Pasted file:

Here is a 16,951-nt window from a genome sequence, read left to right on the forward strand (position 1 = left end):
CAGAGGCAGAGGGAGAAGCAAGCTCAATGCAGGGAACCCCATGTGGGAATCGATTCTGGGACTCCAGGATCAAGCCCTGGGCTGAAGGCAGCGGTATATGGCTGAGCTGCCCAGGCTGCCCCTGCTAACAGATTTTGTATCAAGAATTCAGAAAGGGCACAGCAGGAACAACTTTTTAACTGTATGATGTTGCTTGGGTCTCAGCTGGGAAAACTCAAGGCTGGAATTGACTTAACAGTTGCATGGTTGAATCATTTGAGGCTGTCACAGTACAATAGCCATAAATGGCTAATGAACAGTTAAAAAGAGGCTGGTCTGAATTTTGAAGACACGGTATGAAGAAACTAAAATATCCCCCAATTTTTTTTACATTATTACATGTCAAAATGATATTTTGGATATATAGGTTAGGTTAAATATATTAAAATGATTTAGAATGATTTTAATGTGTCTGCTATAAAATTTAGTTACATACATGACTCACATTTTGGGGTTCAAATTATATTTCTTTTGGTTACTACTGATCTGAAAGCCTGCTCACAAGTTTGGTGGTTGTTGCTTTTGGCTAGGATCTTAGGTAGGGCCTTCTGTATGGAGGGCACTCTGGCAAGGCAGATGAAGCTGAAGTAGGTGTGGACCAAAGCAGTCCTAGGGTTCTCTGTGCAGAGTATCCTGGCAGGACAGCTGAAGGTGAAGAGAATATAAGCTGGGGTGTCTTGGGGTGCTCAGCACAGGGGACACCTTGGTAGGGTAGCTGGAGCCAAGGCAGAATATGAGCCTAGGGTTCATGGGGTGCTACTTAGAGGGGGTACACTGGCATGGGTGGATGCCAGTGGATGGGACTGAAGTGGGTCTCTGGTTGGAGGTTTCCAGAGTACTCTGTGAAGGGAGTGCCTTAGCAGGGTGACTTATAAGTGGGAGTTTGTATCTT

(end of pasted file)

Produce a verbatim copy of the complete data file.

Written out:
Here is a 16,951-nt window from a genome sequence, read left to right on the forward strand (position 1 = left end):
CAGAGGCAGAGGGAGAAGCAAGCTCAATGCAGGGAACCCCATGTGGGAATCGATTCTGGGACTCCAGGATCAAGCCCTGGGCTGAAGGCAGCGGTATATGGCTGAGCTGCCCAGGCTGCCCCTGCTAACAGATTTTGTATCAAGAATTCAGAAAGGGCACAGCAGGAACAACTTTTTAACTGTATGATGTTGCTTGGGTCTCAGCTGGGAAAACTCAAGGCTGGAATTGACTTAACAGTTGCATGGTTGAATCATTTGAGGCTGTCACAGTACAATAGCCATAAATGGCTAATGAACAGTTAAAAAGAGGCTGGTCTGAATTTTGAAGACACGGTATGAAGAAACTAAAATATCCCCCAATTTTTTTTACATTATTACATGTCAAAATGATATTTTGGATATATAGGTTAGGTTAAATATATTAAAATGATTTAGAATGATTTTAATGTGTCTGCTATAAAATTTAGTTACATACATGACTCACATTTTGGGGTTCAAATTATATTTCTTTTGGTTACTACTGATCTGAAAGCCTGCTCACAAGTTTGGTGGTTGTTGCTTTTGGCTAGGATCTTAGGTAGGGCCTTCTGTATGGAGGGCACTCTGGCAAGGCAGATGAAGCTGAAGTAGGTGTGGACCAAAGCAGTCCTAGGGTTCTCTGTGCAGAGTATCCTGGCAGGACAGCTGAAGGTGAAGAGAATATAAGCTGGGGTGTCTTGGGGTGCTCAGCACAGGGGACACCTTGGTAGGGTAGCTGGAGCCAAGGCAGAATATGAGCCTAGGGTTCATGGGGTGCTACTTAGAGGGGGTACACTGGCATGGGTGGATGCCAGTGGATGGGACTGAAGTGGGTCTCTGGTTGGAGGTTTCCAGAGTACTCTGTGAAGGGAGTGCCTTAGCAGGGTGACTTATAAGTGGGAGTTTGTATCTT